My blog has been changed to make it more appealing for those who have New England ancestors and want to see the area through photos. Things I’ll include are typical white New England churches, libraries showing their genealogical collection, historical societies, cemeteries, war memorials, in general, anything to do with history.

For four years I’ve blogged mostly about my personal genealogy in New England (Connecticut, Massachusetts, Vermont, and New Hampshire), New York, New Jersey, Michigan, Illinois, Wisconsin, and the Eastern Townships of Quebec, Canada. I still will, can’t forget my own roots.

Please check out the labels on the right side for articles. The header tabs at the top are a work in progress.

Friday, June 25, 2010

Conversation -- Part 2

After three hours of looking through microfilm at the New England Historic and Genealogical Society’s Library (NEHGS) in Boston, I was getting pretty tired. In addition, I wondered about the man who was sitting next to me, who was also doing the same thing. There we were for all those hours, getting up to get a new reel, making copies, putting it back to get another one. Finally, I decided to start a simple light conversation. Something like, “what are you working on?” You know the answer, don’t you? Turns out, we were both working on Canadian censuses, for the exact same location…and the same family! We might have been looking for other names as well, but we were both looking for Westover names. Yes, the exact same surname as Gail (from yesterday's blog) and I have. My new found cousin, Jim and I couldn’t believe our luck, and I couldn’t wait to call Gail to share the news.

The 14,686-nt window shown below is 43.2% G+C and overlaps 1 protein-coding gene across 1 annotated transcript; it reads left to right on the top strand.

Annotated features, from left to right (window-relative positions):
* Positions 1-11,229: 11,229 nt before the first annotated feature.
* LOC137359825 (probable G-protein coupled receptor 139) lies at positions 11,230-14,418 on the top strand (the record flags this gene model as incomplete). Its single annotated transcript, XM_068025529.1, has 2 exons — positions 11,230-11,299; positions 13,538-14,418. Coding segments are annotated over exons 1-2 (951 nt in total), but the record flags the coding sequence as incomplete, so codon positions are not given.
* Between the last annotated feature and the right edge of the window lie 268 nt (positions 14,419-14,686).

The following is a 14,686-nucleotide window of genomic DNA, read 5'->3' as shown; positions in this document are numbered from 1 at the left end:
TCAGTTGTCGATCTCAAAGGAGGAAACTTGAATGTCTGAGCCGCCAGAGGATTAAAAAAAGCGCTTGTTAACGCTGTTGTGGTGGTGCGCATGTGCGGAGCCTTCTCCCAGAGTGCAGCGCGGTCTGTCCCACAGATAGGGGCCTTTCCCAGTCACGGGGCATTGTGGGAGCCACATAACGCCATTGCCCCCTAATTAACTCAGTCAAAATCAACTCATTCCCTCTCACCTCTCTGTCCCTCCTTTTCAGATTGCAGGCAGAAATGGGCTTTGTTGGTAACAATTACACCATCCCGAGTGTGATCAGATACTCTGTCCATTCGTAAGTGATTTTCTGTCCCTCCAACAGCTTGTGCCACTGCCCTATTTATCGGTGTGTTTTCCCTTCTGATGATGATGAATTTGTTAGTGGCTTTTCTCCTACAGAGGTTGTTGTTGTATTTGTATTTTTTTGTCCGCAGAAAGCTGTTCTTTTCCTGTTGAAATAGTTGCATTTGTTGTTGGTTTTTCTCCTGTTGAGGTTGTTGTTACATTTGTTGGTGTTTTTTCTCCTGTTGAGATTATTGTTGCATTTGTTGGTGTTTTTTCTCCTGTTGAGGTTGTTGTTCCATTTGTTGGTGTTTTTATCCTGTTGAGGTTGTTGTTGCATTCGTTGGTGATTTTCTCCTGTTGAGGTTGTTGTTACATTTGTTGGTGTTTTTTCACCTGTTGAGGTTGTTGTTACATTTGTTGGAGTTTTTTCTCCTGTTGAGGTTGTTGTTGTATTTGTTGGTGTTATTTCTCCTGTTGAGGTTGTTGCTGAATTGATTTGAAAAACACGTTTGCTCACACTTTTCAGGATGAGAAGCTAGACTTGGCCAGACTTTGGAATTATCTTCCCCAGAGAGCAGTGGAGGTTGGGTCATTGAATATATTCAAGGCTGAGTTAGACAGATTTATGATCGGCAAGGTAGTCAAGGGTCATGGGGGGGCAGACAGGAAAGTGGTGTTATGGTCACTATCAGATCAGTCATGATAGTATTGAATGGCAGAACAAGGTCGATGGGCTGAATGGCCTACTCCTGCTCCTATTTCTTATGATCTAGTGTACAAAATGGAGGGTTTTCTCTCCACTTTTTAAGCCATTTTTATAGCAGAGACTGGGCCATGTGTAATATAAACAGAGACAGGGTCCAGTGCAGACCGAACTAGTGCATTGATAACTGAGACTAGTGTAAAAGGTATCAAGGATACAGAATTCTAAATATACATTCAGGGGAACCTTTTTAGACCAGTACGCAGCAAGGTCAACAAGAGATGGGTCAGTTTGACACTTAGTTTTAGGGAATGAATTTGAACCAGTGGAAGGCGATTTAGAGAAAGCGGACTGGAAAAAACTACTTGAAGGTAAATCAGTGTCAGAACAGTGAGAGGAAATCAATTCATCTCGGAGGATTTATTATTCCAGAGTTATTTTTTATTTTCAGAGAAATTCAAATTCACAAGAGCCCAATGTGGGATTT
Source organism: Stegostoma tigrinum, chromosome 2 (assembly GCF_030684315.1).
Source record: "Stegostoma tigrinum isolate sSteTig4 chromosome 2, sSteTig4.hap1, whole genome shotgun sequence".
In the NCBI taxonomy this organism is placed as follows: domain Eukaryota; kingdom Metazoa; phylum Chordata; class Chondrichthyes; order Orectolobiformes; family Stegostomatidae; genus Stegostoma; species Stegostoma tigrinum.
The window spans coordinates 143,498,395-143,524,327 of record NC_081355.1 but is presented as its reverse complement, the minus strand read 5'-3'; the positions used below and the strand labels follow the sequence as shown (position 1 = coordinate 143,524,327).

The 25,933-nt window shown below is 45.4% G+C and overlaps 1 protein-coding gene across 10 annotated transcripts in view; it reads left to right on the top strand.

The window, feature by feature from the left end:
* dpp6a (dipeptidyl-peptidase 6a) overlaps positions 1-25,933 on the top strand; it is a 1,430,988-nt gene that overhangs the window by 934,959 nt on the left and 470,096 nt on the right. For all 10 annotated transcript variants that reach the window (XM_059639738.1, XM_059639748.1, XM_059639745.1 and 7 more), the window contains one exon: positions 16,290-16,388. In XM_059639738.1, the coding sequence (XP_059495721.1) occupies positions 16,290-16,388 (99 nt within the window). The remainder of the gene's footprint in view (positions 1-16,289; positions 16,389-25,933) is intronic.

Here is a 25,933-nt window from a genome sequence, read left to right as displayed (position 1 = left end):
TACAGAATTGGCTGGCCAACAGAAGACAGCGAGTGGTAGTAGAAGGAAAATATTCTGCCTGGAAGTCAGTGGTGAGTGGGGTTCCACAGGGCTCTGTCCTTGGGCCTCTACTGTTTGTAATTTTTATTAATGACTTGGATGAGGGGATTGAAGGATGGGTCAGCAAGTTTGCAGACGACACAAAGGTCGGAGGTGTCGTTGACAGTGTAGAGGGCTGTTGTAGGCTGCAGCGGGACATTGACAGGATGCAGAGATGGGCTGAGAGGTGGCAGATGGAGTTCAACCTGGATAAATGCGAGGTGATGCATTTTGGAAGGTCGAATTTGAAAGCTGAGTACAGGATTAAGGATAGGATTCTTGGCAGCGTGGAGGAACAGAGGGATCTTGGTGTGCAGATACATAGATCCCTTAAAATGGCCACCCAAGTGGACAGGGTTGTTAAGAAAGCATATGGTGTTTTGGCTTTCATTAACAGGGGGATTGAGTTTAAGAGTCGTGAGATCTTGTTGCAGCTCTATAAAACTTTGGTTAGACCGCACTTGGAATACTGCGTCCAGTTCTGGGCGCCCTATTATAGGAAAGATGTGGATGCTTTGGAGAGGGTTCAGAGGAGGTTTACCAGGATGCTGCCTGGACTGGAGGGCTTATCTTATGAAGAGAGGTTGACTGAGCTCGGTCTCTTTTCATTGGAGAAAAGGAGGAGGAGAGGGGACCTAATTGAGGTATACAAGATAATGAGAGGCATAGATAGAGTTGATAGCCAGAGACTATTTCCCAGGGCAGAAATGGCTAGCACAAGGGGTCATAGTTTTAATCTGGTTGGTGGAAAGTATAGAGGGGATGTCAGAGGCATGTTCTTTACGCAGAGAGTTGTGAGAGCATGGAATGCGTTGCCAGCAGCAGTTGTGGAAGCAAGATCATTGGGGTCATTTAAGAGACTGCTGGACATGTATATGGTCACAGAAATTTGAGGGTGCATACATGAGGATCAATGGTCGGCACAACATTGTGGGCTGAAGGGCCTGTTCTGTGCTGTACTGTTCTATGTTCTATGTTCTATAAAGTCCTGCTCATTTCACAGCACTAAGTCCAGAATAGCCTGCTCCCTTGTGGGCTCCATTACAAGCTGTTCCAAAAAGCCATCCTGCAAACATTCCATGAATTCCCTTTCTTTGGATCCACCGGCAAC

Unfortunately, Jim lives in New York City, and he was leaving in a few days. He took a temporary court stenographer’s position in Boston, so he could use the library for his Canadian research. We of course shared much information after he returned home. On two trips to NYC, before September 11, 2001, my husband and I met Jim at the New York Public Library for quick visits. He obtained some legal documents through the Missisquoi Historical Society in E. Stanbridge, Quebec, typed them up, and sent me a copy.

These encounters had surprising results, but to have two, with the same surname is pretty much unbelievable, I think. But they are both true, and that is why these blogs on Conversation were the very first I was going to blog about.

In the past, when I attended conventions, I always had my major surnames printed on the back of my business cards to hand out. Doing that simple step might help make a connection. Although, I think most people at conventions aren’t really looking to find cousins (that is what the internet is for), but it could work, either with the cards, or with chatting with the person next to you.  Part 3 of Conversation has to do with writing to an author.